Inferring Viscous Properties of the Lithosphere

Figure 1. Viscosity of the lithosphere beneath the Mojave Desert immediately after the 1992 Mw=7.3 Landers earthquake. View shows a cross-section of a finite element model that incorporates the Landers and 1999 Mw=7.1 Hector Mine rupture surfaces. Viscosity calculations are based on a powerlaw rheology comprising of a diabase crust and an olivine mantle (the Moho is located at a depth of 30 km). Viscosities are lowest (blue) in regions where coseismic stresses are highest, and decrease with depth due to temperature increases. This rheologic structure will increase in viscosity postseismically as stresses diminish due to relaxation, then decrease again due to stress associated with Hector Mine rupture. The inset shows GPS observed postseismic deformation (yellow circles) at a particular station on the surface following the Hector Mine quake. The red line shows the calculated surface deformation based on the powerlaw model. The blue line shows the best fitting Newtonian (stress invariant) model. These results support the contention that the lithosphere is governed by a powerlaw rheology as inferred from laboratory experiments.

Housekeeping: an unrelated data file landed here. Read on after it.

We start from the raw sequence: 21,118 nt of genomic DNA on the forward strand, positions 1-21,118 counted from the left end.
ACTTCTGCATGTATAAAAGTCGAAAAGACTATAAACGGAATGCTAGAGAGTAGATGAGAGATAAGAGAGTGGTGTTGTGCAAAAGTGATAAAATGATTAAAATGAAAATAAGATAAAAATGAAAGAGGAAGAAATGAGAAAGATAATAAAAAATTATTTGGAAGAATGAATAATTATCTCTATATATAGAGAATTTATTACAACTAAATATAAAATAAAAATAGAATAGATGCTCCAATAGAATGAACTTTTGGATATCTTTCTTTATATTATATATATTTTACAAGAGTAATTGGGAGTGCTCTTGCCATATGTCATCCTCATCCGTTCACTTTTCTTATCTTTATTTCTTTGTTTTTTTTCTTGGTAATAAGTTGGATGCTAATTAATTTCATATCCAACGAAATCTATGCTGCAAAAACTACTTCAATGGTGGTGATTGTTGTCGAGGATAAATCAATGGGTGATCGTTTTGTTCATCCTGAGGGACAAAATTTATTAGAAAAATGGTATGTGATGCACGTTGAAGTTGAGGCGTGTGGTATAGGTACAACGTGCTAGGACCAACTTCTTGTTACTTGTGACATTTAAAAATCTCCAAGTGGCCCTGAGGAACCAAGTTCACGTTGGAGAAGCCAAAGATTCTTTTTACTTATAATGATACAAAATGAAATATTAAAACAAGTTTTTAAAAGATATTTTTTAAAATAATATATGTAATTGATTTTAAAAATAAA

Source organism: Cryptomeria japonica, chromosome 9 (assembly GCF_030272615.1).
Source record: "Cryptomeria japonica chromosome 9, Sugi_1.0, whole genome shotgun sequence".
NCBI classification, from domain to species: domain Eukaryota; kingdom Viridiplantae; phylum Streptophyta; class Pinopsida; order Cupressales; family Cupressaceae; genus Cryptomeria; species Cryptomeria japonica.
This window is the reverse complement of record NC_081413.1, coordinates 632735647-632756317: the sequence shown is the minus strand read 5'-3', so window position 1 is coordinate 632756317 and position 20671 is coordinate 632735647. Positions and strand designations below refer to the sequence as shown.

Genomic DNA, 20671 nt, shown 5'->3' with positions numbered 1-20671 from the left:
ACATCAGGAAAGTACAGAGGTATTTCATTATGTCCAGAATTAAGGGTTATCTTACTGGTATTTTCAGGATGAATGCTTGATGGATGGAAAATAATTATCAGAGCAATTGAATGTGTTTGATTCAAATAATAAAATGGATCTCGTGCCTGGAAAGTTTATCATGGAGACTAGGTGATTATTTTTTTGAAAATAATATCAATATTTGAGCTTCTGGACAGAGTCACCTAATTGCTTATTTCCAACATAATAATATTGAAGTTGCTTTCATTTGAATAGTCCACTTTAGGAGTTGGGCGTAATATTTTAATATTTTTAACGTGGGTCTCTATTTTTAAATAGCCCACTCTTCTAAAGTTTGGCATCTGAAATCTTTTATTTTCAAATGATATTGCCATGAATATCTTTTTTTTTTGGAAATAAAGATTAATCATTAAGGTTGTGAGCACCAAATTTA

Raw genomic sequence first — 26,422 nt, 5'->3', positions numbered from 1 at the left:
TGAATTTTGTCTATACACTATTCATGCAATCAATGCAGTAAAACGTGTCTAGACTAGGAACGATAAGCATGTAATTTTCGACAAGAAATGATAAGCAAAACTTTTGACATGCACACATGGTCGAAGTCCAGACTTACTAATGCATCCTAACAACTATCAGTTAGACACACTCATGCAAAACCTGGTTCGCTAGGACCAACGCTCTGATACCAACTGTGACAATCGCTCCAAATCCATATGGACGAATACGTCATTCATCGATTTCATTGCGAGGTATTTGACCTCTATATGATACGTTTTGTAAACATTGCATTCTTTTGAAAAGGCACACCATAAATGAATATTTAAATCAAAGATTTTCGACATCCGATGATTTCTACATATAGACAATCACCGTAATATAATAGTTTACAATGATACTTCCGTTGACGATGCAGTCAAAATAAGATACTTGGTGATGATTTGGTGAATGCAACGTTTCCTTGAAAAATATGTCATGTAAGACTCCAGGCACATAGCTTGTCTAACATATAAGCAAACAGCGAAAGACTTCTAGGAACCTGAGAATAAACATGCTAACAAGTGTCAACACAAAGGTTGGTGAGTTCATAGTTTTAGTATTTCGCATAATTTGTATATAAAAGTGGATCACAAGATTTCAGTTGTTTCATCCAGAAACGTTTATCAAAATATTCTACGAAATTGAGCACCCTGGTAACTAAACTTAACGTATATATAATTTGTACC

Project Summary ***summary***

Tools Finite Element Modeling, GPS Data

Geographic Location Mojave Desert, southern California

Group Members Involved Andy Freed <Email> <Personal Web Site>
Roland Bürgmann

Project Duration In Progress

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